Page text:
· Wofford Terriers watch: The fightin' Terriers built up a 31-14 lead on Georgia Southern in Statesboro on Saturday, took a little snoozeroo in the second half and let Southern tie it up, but iced a GSU two-point conversion attempt in overtime to win a 38-37 thriller. The Terriers are now 3-1 overall, 1-0 in the Southern Conference, right below 2-0 Elon; next week they take on 1-4 Chattanooga at home in what should be a bloodletting.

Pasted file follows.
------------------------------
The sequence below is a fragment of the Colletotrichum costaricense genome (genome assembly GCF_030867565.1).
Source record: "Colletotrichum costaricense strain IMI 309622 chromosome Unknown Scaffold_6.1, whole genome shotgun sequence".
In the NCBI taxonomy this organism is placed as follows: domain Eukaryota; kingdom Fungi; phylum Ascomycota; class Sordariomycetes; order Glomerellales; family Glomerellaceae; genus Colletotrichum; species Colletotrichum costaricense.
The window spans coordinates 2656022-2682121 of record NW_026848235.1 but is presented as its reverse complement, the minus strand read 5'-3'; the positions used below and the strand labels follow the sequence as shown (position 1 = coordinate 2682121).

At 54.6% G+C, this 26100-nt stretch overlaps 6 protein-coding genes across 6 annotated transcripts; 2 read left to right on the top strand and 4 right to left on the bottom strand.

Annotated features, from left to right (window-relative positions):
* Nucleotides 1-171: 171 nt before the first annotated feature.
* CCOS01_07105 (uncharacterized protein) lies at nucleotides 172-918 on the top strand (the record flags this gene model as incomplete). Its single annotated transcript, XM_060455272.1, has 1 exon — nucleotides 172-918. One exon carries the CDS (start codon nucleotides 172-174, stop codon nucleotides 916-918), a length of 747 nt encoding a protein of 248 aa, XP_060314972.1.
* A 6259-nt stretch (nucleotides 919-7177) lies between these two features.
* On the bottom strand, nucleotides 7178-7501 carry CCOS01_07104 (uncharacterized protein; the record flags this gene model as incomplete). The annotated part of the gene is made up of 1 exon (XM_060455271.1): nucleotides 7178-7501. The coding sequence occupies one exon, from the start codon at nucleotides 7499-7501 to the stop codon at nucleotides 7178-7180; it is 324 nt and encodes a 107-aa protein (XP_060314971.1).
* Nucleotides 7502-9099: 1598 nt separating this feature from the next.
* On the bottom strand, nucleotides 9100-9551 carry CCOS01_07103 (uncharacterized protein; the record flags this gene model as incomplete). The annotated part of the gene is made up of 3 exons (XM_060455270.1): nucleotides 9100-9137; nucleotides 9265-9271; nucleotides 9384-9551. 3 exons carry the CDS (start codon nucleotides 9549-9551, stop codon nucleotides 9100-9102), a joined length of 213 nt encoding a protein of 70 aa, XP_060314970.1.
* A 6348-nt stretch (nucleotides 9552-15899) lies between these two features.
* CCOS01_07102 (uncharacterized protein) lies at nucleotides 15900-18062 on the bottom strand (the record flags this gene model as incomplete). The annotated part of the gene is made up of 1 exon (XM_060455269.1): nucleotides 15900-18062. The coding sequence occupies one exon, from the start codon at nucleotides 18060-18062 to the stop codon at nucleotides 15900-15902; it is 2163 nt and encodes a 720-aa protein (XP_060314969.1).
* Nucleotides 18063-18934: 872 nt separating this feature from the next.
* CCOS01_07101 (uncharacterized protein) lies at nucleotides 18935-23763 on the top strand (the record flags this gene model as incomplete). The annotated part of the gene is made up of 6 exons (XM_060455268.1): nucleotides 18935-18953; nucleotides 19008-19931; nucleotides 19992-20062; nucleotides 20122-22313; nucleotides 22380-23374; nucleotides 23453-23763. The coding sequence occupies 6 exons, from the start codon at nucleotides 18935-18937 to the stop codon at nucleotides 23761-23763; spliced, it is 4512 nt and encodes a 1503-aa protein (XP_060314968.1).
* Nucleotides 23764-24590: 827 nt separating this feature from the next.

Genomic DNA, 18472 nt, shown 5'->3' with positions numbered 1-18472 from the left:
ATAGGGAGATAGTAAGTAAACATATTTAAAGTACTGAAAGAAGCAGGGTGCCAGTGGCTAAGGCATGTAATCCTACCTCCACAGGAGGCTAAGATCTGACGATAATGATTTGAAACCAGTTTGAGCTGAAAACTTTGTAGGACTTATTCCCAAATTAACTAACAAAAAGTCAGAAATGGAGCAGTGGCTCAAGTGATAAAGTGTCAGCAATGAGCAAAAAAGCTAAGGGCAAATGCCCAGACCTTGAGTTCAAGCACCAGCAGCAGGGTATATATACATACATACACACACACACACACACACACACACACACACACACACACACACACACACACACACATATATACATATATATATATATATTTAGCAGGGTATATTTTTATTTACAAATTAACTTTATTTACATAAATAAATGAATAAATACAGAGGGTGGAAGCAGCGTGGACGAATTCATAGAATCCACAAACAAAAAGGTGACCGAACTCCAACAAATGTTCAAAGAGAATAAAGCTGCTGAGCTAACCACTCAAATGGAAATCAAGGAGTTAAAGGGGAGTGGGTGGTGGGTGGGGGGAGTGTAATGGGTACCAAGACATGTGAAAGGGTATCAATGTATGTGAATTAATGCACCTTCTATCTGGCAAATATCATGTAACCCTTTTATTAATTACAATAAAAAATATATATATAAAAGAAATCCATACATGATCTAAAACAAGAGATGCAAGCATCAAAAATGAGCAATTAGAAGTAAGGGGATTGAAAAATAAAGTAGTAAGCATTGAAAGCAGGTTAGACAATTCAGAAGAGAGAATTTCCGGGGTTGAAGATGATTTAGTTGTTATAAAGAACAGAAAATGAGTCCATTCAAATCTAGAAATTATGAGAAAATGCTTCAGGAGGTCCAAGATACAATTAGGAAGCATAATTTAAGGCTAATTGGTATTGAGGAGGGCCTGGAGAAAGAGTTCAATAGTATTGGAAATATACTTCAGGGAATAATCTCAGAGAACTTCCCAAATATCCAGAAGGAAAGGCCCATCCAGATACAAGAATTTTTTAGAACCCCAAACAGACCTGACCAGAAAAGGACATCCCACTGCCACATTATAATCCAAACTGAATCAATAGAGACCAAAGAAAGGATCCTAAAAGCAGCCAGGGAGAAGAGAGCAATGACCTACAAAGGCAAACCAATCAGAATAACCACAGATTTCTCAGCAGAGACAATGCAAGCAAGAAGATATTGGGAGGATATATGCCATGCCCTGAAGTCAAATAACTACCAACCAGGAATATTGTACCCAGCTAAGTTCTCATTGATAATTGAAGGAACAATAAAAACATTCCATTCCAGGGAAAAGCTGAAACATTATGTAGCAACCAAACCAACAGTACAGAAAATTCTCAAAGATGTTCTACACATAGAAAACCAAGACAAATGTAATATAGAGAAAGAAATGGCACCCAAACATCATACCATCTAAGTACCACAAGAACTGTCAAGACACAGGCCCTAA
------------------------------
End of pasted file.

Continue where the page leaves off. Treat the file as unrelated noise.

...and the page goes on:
· Cheerleader Curse watch: After whiffing the first couple weeks of the season, the curse has now worked its nefarious magic on consecutive Saturdays — the latest victim being UNLV, home of cheerleader Lindsay (above), who punked Arizona State in Tempe but couldn't stay within three TDs of Nevada on their own field. If only they'd chosen an Alabama cheerleader, but . . . no, that still wouldn't have been nearly enough bad luck to hand us a win. Forget I said anything.